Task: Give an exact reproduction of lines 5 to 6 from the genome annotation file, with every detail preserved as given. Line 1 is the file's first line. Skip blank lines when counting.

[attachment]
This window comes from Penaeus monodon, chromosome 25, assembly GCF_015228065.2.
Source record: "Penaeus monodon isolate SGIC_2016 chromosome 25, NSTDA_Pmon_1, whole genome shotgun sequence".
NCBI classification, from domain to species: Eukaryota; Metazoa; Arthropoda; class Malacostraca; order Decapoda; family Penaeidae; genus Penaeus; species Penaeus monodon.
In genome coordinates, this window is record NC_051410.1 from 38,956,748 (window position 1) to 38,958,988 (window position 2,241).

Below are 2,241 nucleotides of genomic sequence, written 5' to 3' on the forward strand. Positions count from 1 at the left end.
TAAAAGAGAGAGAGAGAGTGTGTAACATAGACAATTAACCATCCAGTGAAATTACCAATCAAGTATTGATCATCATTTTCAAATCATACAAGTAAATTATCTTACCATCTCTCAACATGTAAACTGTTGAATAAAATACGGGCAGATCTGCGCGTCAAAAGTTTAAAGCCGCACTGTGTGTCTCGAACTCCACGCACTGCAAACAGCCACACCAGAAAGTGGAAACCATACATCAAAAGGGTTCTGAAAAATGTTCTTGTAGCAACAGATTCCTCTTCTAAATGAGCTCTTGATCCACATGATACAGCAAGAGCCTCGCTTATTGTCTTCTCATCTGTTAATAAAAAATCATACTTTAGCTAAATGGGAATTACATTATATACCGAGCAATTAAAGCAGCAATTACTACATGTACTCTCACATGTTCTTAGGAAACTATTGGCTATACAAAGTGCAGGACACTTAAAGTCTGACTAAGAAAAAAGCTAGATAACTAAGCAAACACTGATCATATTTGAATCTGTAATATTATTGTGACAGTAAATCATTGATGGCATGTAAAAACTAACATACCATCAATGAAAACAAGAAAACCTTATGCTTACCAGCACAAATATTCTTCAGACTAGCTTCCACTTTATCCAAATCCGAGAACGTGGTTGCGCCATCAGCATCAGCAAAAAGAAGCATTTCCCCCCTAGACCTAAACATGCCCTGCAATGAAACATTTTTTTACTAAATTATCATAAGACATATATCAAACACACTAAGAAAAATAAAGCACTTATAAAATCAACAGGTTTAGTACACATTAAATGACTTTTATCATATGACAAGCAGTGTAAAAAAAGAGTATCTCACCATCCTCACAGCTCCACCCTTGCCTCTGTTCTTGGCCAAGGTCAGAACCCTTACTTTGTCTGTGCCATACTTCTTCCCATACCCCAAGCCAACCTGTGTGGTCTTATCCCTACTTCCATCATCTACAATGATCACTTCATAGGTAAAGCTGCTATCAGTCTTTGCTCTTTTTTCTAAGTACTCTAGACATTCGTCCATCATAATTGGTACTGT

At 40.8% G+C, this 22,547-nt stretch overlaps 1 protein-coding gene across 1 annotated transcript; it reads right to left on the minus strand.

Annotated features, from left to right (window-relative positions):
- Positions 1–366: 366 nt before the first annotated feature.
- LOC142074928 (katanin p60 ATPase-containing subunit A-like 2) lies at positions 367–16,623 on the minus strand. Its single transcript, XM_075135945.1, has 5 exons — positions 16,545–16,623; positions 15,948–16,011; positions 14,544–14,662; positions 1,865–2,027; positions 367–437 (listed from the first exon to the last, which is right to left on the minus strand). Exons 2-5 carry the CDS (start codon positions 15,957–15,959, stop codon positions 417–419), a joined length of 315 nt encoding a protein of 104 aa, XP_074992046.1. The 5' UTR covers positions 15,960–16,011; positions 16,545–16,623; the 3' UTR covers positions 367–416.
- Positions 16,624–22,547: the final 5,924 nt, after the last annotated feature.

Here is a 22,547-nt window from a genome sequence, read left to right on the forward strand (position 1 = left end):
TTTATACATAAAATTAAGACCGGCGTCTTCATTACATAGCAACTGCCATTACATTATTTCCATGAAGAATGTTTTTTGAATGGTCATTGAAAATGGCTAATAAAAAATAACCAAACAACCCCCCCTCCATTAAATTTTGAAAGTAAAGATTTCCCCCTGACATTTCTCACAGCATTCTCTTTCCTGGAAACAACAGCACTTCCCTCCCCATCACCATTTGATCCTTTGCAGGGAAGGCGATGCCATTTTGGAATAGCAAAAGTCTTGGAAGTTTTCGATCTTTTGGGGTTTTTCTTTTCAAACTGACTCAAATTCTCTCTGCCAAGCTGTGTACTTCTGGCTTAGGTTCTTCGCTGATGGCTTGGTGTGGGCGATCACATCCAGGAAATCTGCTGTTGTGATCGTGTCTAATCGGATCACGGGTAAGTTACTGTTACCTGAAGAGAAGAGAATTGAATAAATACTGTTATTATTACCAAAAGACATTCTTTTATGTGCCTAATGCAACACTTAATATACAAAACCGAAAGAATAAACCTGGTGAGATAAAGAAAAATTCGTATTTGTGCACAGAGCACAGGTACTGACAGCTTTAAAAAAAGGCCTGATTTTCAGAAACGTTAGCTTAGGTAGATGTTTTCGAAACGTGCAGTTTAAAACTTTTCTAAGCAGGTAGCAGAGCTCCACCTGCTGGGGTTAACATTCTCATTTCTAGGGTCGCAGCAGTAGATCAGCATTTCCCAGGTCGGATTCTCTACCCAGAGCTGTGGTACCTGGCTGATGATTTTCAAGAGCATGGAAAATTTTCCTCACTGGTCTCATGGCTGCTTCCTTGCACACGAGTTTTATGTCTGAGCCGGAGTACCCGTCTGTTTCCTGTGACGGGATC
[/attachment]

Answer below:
Below are 2,241 nucleotides of genomic sequence, written 5' to 3' on the forward strand. Positions count from 1 at the left end.
TAAAAGAGAGAGAGAGAGTGTGTAACATAGACAATTAACCATCCAGTGAAATTACCAATCAAGTATTGATCATCATTTTCAAATCATACAAGTAAATTATCTTACCATCTCTCAACATGTAAACTGTTGAATAAAATACGGGCAGATCTGCGCGTCAAAAGTTTAAAGCCGCACTGTGTGTCTCGAACTCCACGCACTGCAAACAGCCACACCAGAAAGTGGAAACCATACATCAAAAGGGTTCTGAAAAATGTTCTTGTAGCAACAGATTCCTCTTCTAAATGAGCTCTTGATCCACATGATACAGCAAGAGCCTCGCTTATTGTCTTCTCATCTGTTAATAAAAAATCATACTTTAGCTAAATGGGAATTACATTATATACCGAGCAATTAAAGCAGCAATTACTACATGTACTCTCACATGTTCTTAGGAAACTATTGGCTATACAAAGTGCAGGACACTTAAAGTCTGACTAAGAAAAAAGCTAGATAACTAAGCAAACACTGATCATATTTGAATCTGTAATATTATTGTGACAGTAAATCATTGATGGCATGTAAAAACTAACATACCATCAATGAAAACAAGAAAACCTTATGCTTACCAGCACAAATATTCTTCAGACTAGCTTCCACTTTATCCAAATCCGAGAACGTGGTTGCGCCATCAGCATCAGCAAAAAGAAGCATTTCCCCCCTAGACCTAAACATGCCCTGCAATGAAACATTTTTTTACTAAATTATCATAAGACATATATCAAACACACTAAGAAAAATAAAGCACTTATAAAATCAACAGGTTTAGTACACATTAAATGACTTTTATCATATGACAAGCAGTGTAAAAAAAGAGTATCTCACCATCCTCACAGCTCCACCCTTGCCTCTGTTCTTGGCCAAGGTCAGAACCCTTACTTTGTCTGTGCCATACTTCTTCCCATACCCCAAGCCAACCTGTGTGGTCTTATCCCTACTTCCATCATCTACAATGATCACTTCATAGGTAAAGCTGCTATCAGTCTTTGCTCTTTTTTCTAAGTACTCTAGACATTCGTCCATCATAATTGGTACTGT